1. Which qualities of personality help an artist to make art and which hinder?

As far as I'm concerned, it's purely individual for each artist. What will be a hindrance for one will be a plus for another. I guess you just have to love what you do. I danced ballet for 14 years (it just so happened), it instilled a love of labor and responsibility. Sometimes, whether you want to or not, you have to get up and do it. It helps. In my opinion, what can hinder us in our business is excessive insecurity in what you are doing. And laziness, of course.

2. What is your favorite pastime besides art?

I don't have any particular other hobby. I devote almost all my time to creative work. I like to drink beer. After another 10 years, I started fingerboarding again.

3. Have you ever had a situation in your life that influenced your art positively/negatively? Or greatly changed your views on what you do?

I haven't had any serious situations like that. Maybe when I was invited to an art residency in Belgium in 2018 (this year I was also invited, but didn't get a visa). Overall, everything in my life is progressing in its own way. Also, probably when in art school at about 15 years old I found a big book about Salvador Dali. It had a big impact on me back then. The origins of my art are in graffiti, and then somehow everything turned upside down. And it just kind of took off.

4. Who would you like to talk to of any person who have ever lived or are living now? Why this person in particular?

I had an old comrade, a musician from my hometown, now gone, unfortunately. I'd like to meet him. We never saw each other once during the whole time in St. Petersburg. He was a cool guy.

5. How does your art change the world, the culture, yourself?

My art certainly doesn't change the world. I'm not sure that art is capable of changing the world at all. Maybe, at most, some number of individuals. I would say that it can describe it, reflect it. Actually, that's what has always happened. I am pleased to get a response from the viewer. It is nice when collectors and not only collectors are interested and have a desire to acquire works. In these difficult times, I try to focus more on the beauty in my work.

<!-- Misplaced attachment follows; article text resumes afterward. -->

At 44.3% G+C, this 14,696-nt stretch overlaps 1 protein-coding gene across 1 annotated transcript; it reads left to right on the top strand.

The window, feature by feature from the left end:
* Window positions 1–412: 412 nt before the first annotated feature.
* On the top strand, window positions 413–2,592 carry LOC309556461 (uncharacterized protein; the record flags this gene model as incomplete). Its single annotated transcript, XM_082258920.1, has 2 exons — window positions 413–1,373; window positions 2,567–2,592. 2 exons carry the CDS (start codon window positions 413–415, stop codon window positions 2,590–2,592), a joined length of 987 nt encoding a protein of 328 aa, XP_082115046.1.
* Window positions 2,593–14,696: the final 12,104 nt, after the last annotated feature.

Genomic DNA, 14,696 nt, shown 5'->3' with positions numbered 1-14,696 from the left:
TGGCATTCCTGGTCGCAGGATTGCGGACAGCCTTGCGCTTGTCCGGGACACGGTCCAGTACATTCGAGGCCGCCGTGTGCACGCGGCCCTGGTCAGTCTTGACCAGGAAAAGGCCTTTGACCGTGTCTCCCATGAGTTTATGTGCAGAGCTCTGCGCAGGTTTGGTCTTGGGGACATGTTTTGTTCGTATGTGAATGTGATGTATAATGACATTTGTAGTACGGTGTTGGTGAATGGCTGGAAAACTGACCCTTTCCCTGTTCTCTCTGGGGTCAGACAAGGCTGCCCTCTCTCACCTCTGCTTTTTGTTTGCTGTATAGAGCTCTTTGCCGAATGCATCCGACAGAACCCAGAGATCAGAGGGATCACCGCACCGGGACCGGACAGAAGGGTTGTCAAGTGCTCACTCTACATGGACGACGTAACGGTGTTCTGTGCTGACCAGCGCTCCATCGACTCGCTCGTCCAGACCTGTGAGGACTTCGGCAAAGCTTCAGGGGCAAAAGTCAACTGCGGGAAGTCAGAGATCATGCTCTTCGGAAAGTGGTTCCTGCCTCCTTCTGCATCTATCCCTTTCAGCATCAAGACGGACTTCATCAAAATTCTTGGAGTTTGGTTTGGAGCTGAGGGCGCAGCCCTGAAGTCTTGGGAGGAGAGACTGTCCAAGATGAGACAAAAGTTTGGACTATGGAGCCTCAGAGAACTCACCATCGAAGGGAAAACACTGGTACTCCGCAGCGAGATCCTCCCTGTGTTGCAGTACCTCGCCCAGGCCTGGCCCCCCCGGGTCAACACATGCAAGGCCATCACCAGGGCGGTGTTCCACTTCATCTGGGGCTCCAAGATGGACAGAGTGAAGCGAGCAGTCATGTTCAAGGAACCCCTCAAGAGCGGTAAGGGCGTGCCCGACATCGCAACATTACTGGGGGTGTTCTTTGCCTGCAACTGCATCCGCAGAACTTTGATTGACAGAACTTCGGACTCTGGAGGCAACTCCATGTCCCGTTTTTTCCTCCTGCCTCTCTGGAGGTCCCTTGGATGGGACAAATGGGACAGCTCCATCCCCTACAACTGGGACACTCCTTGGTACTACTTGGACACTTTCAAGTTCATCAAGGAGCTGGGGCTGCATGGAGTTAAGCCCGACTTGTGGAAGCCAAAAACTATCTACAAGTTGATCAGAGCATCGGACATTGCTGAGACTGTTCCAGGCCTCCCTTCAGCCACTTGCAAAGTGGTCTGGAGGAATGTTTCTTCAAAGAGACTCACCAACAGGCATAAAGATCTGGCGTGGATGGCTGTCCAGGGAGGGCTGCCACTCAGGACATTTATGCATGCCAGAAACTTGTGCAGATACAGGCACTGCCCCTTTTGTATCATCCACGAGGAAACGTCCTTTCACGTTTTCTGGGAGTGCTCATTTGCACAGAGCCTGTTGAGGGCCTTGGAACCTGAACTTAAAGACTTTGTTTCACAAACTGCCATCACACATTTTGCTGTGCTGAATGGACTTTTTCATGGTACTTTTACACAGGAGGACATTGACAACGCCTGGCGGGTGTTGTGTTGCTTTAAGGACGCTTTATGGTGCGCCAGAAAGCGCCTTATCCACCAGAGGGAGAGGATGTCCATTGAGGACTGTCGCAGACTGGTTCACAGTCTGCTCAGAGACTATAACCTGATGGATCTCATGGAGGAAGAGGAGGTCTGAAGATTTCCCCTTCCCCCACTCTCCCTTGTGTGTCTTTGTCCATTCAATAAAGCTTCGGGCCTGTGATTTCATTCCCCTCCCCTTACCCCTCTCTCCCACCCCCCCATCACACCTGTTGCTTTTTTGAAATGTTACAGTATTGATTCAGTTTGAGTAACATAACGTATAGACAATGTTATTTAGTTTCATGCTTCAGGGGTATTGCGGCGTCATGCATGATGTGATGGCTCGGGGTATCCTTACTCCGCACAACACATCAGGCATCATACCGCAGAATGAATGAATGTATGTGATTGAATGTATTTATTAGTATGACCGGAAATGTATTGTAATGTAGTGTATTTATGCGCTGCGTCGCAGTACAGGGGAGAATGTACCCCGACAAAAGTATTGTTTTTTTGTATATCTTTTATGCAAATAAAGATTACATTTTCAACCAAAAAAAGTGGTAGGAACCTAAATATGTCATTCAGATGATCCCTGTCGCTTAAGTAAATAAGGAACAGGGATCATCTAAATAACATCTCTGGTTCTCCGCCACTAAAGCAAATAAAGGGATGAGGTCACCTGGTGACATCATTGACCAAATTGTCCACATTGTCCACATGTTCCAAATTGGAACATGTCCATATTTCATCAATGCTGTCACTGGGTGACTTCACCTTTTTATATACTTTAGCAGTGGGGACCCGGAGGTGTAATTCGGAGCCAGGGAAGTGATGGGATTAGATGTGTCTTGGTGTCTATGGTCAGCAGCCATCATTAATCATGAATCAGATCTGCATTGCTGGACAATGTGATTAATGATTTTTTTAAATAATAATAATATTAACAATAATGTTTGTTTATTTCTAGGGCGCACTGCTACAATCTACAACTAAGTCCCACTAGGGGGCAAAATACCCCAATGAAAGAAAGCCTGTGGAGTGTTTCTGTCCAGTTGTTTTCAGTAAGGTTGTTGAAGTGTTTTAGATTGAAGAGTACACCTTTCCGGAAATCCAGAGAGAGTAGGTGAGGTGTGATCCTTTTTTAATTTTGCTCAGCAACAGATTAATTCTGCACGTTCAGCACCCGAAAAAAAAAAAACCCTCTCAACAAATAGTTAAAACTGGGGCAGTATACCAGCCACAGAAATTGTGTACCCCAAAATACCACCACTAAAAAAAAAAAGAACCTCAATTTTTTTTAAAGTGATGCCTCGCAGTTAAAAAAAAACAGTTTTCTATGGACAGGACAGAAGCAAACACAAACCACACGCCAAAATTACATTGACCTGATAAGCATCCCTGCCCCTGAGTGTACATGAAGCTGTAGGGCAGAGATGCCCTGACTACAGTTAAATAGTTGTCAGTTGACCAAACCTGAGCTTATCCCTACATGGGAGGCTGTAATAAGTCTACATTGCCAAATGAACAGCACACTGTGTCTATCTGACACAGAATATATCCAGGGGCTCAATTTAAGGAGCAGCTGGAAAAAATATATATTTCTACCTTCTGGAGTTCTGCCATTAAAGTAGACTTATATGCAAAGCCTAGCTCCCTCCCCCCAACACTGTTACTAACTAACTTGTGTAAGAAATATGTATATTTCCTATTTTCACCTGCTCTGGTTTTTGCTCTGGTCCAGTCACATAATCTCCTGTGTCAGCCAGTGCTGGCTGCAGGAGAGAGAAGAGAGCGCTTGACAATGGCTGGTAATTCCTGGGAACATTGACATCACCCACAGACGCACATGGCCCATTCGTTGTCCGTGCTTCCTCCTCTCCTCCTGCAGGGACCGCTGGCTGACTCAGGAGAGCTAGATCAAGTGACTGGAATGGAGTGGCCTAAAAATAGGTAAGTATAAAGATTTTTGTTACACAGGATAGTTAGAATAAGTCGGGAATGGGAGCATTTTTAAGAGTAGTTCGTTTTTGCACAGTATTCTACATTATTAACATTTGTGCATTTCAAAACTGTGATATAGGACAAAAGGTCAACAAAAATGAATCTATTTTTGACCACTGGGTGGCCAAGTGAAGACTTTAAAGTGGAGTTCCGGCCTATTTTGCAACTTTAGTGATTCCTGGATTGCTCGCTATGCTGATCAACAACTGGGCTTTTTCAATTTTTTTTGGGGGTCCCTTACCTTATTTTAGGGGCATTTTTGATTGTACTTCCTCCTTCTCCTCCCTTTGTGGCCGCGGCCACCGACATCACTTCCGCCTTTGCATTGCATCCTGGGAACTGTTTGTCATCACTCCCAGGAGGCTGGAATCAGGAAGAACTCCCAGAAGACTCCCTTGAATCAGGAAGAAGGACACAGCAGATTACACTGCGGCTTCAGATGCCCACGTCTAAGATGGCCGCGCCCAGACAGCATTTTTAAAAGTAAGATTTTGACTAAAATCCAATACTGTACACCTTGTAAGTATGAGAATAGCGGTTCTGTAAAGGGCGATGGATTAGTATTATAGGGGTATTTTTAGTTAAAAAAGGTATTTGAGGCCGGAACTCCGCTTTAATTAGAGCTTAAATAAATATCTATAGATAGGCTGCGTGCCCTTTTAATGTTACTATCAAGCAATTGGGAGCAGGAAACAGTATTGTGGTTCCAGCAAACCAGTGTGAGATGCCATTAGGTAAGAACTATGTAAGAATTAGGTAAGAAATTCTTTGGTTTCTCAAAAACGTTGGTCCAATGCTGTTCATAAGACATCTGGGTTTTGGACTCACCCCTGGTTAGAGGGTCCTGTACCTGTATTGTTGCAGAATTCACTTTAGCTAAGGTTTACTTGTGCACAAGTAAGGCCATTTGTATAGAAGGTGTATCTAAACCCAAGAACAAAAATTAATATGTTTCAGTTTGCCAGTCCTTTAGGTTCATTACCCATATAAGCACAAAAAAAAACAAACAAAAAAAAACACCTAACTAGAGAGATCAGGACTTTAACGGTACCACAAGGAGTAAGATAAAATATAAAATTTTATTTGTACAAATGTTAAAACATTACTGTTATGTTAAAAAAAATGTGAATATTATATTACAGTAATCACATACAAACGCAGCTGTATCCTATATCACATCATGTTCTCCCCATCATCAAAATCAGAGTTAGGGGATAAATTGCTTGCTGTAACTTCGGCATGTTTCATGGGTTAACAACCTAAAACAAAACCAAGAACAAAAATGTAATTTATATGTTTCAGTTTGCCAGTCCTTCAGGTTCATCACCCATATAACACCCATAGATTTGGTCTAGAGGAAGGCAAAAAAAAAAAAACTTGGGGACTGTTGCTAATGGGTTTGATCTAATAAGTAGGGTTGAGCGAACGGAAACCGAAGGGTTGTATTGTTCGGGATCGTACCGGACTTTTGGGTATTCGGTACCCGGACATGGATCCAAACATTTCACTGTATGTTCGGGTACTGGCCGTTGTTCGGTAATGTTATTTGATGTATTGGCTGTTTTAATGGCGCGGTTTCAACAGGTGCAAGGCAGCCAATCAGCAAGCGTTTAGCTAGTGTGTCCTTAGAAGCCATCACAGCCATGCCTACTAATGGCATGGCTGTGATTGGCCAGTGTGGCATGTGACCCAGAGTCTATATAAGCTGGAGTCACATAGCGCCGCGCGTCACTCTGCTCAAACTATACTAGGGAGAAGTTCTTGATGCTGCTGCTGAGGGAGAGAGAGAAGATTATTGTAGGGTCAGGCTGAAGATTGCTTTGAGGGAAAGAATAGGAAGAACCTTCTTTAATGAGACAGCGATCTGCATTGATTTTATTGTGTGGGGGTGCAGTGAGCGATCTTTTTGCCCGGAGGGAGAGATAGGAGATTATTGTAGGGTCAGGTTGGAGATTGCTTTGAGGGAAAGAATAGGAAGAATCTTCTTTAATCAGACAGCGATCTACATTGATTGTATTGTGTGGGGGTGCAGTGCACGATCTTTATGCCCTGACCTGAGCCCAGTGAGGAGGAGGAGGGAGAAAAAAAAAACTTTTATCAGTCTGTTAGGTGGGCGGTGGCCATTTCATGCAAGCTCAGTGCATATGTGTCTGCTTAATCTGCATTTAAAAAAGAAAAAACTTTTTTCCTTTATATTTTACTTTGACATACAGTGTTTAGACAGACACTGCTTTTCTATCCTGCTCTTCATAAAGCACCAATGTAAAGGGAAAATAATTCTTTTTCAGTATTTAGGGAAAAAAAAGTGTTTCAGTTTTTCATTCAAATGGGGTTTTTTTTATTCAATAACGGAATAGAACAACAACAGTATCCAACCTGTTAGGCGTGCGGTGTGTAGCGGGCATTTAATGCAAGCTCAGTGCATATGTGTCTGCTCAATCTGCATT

6. What do you think about the future of contemporary art?

This is a very generalized question. And again, in what time and geographical frameworks should we think?  It is a «big organism» that can be influenced by various factors. Economics, technological progress, trends, wars, after all. I think art will fit in, describe and reflect everything that will happen, to a greater or lesser extent. One thing I will say for sure for myself is that analog will definitely have value for a long time to come.

7. What do you think about the ups and downs of NFT? Do you have any NFT projects?

I haven't thought much about it, and I'm not good at the subject. I've had offers, but I'm not interested. I know there was a boom, many «took off», made money, etc. I believe that NFT will also be embedded (already embedded, more likely) in the general system and will be such an offshoot in art, creativity.

8. What is the most valuable thing for you (in the world, in life, in creativity)?

In the world, as notorious as it sounds, is peace. Peace in the family, peace with the neighbors in the stairwell, peace between people in general. No matter what happens, it is important to keep yourself human in the best sense of the word.

Creativity is probably the most important thing in creativity. It is important to find yourself in it. For example, it's hard for me not to work for a long time. Yes, sometimes there are breaks when you are not in the studio for a week. But after that it becomes hard, as if even physically. For me it's also like a kind of therapy.